As the Pakistan stock market continues to outperform many regional and global markets despite the challenges posed by Covid-19, a host of local firms have expressed the intention of listing at the bourse.
Among these, Citi Pharma Limited has shared plans to raise up to Rs2.8 billion by offering its 35% stake to institutional and ordinary investors through initial public offering (IPO) at the Pakistan Stock Exchange (PSX).
According to a statement released by the firm on Friday, the book building phase of the IPO will be held on June 15-16 and high-net-worth individuals and financial institutions will participate in the process.
The company will issue all new shares through book building at the floor price of Rs28 per share, which includes a premium of Rs18 per share.
Although the pharmaceutical company hopes to raise at least Rs2 billion through the IPO, the strike price can go up by 40% (Rs39.20 a share) depending on the interest of investors during the book building. In such a case, the company will be able to collect Rs2.8 billion from the listing.
Following the book building process, successful bidders will be provisionally allotted 75% (54.5 million shares) of the issue size.
The remaining 25% (18.1 million shares) will be offered to retail investors at the strike price.
“This IPO is a relatively cheaper offering in the pharmaceutical segment,” said AL Habib Capital Markets Head of Research Syed Fawad Basir while talking to The Express Tribune.
“Even if we assign a discounted price-to-earnings (PE) ratio to the sector, we feel that the IPO is very attractively priced.”
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Given that Covid-19 has pushed renewed focus on health, the demand for active pharmaceutical ingredients (APIs) has never been stronger.
He was of the view that it would be the new norm and would bode well for the company, which would strengthen and consolidate its position after the IPO.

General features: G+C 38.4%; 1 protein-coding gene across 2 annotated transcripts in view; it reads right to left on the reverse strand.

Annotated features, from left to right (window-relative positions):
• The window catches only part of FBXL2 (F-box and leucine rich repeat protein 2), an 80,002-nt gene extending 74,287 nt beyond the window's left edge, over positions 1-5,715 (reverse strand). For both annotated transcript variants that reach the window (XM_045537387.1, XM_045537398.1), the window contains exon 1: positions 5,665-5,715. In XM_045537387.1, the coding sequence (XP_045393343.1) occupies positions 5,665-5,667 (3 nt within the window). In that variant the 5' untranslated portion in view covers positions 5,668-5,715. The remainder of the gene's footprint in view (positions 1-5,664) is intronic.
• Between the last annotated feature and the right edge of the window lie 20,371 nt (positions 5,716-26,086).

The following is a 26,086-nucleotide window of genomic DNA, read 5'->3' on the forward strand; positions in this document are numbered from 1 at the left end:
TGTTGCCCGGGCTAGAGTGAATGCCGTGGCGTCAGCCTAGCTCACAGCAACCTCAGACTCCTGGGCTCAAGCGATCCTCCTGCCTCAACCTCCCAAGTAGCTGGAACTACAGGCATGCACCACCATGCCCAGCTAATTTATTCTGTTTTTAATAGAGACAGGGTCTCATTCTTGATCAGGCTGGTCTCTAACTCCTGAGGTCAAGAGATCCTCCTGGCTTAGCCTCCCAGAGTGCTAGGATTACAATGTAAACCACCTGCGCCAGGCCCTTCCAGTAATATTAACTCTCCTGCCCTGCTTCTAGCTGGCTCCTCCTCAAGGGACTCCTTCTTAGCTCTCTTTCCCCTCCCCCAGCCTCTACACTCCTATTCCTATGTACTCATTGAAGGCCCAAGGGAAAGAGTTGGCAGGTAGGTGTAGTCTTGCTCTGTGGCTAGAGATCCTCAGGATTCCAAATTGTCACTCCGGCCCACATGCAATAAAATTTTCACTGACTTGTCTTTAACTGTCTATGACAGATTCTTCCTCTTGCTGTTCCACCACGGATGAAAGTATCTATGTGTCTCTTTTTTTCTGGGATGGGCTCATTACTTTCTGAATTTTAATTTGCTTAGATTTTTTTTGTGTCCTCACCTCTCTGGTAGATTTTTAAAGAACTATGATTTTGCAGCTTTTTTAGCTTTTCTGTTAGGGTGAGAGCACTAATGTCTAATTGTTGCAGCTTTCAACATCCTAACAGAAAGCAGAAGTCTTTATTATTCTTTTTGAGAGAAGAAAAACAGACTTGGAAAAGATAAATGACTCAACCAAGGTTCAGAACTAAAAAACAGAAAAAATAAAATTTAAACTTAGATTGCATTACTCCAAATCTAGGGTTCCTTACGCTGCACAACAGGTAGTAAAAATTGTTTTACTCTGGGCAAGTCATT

Citi Pharma is raising fresh funds for three major reasons.
First, the company is planning to expand its existing capacity of 3,600 tons of Paracetamol per annum to 6,000 tons per annum. This is partly because the demand for Paracetamol has surged in the wake of Covid-19.
In addition, the company plans to add new APIs as well as pharmaceutical formulations (final products) to its existing product line.
Another reason for raising capital is that the company intends to build three manufacturing facilities, which will raise its total capacity to 200,000 vials or injectables per day, 60,000 bottles of dry powder/suspension per day and 4.2 million capsules per day.
These include dedicated manufacturing lines for penicillin, cephalosporin and psychotropic and narcotics drugs.
Third, the firm plans to establish synergies and forward integration by building a 50-bed healthcare facility in Lahore. The hospital will cater to the outpatient department, consultancy clinics, general operation and diagnostic services.
The total worth of the pharmaceutical sector in Pakistan stands at Rs501 billion. The segment grew at an annualised rate of 11.4% between 2016 and 2020.
Out of 650 pharmaceutical companies in the country, just 31 are multinational. Local firms enjoy a collective share of 60% while the remaining share is held by multinationals.
Although Citi Pharma makes many drugs for consumers, its major source of revenue is the manufacturing and sale of APIs — key substances that make a finished pharmaceutical product.
Major drug-makers including GlaxoSmithKline, The Searle Company, Barret Hodgson and Martin Dow buy APIs from Citi Pharma.
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